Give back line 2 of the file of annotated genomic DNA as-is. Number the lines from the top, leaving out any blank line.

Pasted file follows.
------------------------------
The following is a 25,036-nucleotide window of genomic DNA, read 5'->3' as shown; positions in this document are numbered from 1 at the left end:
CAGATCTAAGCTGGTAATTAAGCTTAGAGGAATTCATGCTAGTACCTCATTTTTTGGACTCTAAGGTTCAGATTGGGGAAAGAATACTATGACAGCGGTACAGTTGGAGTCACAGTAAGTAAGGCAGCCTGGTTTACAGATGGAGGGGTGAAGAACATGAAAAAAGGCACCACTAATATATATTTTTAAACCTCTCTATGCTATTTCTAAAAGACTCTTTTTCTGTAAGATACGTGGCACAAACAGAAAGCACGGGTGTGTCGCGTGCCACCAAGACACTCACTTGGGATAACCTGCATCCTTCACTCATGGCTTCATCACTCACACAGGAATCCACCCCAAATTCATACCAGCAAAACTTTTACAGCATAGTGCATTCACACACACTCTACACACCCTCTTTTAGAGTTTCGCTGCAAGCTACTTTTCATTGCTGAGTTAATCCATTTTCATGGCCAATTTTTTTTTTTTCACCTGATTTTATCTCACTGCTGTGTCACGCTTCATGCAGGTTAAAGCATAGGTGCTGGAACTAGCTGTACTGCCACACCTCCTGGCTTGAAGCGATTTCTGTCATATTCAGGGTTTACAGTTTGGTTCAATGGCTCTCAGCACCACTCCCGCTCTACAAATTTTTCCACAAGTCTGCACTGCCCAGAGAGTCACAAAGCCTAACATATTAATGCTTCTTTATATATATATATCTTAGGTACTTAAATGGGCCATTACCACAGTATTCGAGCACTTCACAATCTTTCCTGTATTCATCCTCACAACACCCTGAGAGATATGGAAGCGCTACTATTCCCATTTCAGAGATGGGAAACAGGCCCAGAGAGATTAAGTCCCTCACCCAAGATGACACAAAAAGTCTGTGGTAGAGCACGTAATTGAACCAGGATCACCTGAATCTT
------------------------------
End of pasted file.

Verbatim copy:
CAGATCTAAGCTGGTAATTAAGCTTAGAGGAATTCATGCTAGTACCTCATTTTTTGGACTCTAAGGTTCAGATTGGGGAAAGAATACTATGACAGCGGTACAGTTGGAGTCACAGTAAGTAAGGCAGCCTGGTTTACAGATGGAGGGGTGAAGAACATGAAAAAAGGCACCACTAATATATATTTTTAAACCTCTCTATGCTATTTCTAAAAGACTCTTTTTCTGTAAGATACGTGGCACAAACAGAAAGCACGGGTGTGTCGCGTGCCACCAAGACACTCACTTGGGATAACCTGCATCCTTCACTCATGGCTTCATCACTCACACAGGAATCCACCCCAAATTCATACCAGCAAAACTTTTACAGCATAGTGCATTCACACACACTCTACACACCCTCTTTTAGAGTTTCGCTGCAAGCTACTTTTCATTGCTGAGTTAATCCATTTTCATGGCCAATTTTTTTTTTTTCACCTGATTTTATCTCACTGCTGTGTCACGCTTCATGCAGGTTAAAGCATAGGTGCTGGAACTAGCTGTACTGCCACACCTCCTGGCTTGAAGCGATTTCTGTCATATTCAGGGTTTACAGTTTGGTTCAATGGCTCTCAGCACCACTCCCGCTCTACAAATTTTTCCACAAGTCTGCACTGCCCAGAGAGTCACAAAGCCTAACATATTAATGCTTCTTTATATATATATATCTTAGGTACTTAAATGGGCCATTACCACAGTATTCGAGCACTTCACAATCTTTCCTGTATTCATCCTCACAACACCCTGAGAGATATGGAAGCGCTACTATTCCCATTTCAGAGATGGGAAACAGGCCCAGAGAGATTAAGTCCCTCACCCAAGATGACACAAAAAGTCTGTGGTAGAGCACGTAATTGAACCAGGATCACCTGAATCTT